Doris Day Can F**k Off

Greg McLaren sings about the three weeks where he sang all his speech.

theatre review (edinburgh) | Read in About 2 minutes
Published 07 Aug 2011

Greg McLaren's charmingly titled show is billed as a one-man opera, and it's worth remembering exactly what this is before deciding to see it. Typically, every line in an opera—no matter how mundane—is sung, and McLaren adheres to this set up throughout his performance, including when he invites the odd contribution from the audience. This experimental form can be alienating and, on this first night, there are a handful of walkouts. But the ideas expressed by McLaren are engrossing and would likely lose their piquancy in any other format.

McLaren, a sometime Forest Fringe collaborator, decided to sing rather than speak all his conversations for three weeks. This is his effort to put that slightly sadistic mission—sometimes euphoric, often deeply depressing—into a live performance and this show similarly careers up and down like Prince's vocal range. Performed in Zoo Southside's Cabaret Bar, it incorporates covert recordings made by McLaren when conducting daily conversations and musical musings about why "when we don't sing, we forget".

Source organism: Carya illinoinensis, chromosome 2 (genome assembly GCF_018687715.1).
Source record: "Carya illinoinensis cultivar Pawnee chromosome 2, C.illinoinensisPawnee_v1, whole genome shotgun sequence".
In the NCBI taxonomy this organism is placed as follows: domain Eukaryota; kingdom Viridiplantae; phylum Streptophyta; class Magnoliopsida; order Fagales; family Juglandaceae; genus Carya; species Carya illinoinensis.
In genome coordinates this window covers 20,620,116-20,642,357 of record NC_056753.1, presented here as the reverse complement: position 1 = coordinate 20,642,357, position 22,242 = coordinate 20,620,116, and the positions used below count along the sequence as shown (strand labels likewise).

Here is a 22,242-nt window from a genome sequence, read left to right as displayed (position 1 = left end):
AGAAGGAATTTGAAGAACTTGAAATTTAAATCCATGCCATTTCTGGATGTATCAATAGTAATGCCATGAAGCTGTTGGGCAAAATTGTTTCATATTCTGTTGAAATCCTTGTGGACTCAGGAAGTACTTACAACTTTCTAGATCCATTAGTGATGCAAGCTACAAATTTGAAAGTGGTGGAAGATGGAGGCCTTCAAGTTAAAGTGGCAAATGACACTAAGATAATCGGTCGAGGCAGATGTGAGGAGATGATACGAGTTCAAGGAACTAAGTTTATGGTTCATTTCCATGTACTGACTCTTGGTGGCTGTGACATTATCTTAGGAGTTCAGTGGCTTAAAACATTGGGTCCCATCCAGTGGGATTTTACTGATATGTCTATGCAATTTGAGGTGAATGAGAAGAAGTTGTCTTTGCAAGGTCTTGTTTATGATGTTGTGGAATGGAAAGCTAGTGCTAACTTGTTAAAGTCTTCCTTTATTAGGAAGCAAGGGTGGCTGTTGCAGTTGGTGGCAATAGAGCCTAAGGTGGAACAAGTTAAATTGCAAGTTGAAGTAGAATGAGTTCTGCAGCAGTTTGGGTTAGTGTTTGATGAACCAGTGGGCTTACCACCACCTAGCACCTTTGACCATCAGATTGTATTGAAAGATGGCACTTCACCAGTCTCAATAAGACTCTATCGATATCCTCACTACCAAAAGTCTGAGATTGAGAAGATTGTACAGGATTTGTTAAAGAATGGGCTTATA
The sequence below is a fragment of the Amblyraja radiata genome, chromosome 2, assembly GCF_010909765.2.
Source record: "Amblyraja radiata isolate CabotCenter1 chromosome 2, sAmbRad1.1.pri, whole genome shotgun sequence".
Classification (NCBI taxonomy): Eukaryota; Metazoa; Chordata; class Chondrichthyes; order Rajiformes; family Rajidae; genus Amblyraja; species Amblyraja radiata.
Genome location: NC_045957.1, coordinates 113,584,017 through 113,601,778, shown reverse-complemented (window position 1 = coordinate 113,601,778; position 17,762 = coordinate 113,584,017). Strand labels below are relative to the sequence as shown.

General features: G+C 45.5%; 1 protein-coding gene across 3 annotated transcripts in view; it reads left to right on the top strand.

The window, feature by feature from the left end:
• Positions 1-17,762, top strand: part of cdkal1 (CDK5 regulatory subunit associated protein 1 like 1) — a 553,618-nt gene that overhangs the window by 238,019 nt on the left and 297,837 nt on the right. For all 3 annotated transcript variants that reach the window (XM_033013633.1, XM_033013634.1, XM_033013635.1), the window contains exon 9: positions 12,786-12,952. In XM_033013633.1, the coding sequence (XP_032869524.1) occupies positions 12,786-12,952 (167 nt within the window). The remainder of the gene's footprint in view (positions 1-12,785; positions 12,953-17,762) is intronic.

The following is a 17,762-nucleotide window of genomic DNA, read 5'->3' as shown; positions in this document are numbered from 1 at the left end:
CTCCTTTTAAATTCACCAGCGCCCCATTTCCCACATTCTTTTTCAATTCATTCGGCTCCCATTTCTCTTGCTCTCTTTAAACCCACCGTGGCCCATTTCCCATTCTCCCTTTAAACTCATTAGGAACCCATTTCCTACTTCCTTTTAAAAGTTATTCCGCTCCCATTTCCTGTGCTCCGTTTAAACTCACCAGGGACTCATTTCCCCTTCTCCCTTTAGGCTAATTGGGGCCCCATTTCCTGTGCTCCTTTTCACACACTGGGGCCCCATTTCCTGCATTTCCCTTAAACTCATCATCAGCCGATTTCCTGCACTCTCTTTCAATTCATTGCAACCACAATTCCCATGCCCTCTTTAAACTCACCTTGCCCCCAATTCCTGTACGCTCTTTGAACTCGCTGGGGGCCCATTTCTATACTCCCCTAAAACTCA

The sociable venue doesn't quite match the non-conventional arrangement of the show but there are several funny moments and genuine warmth when it's revealed that occasionally during those three weeks, strangers responded to McLaren's warblings with sung speech of their own. But, despite its engaging concept, Doris Day... still feels under-developed and ends too abruptly. With a little more focus and a better conclusion, this sociological experiment could make much more alluring theatre.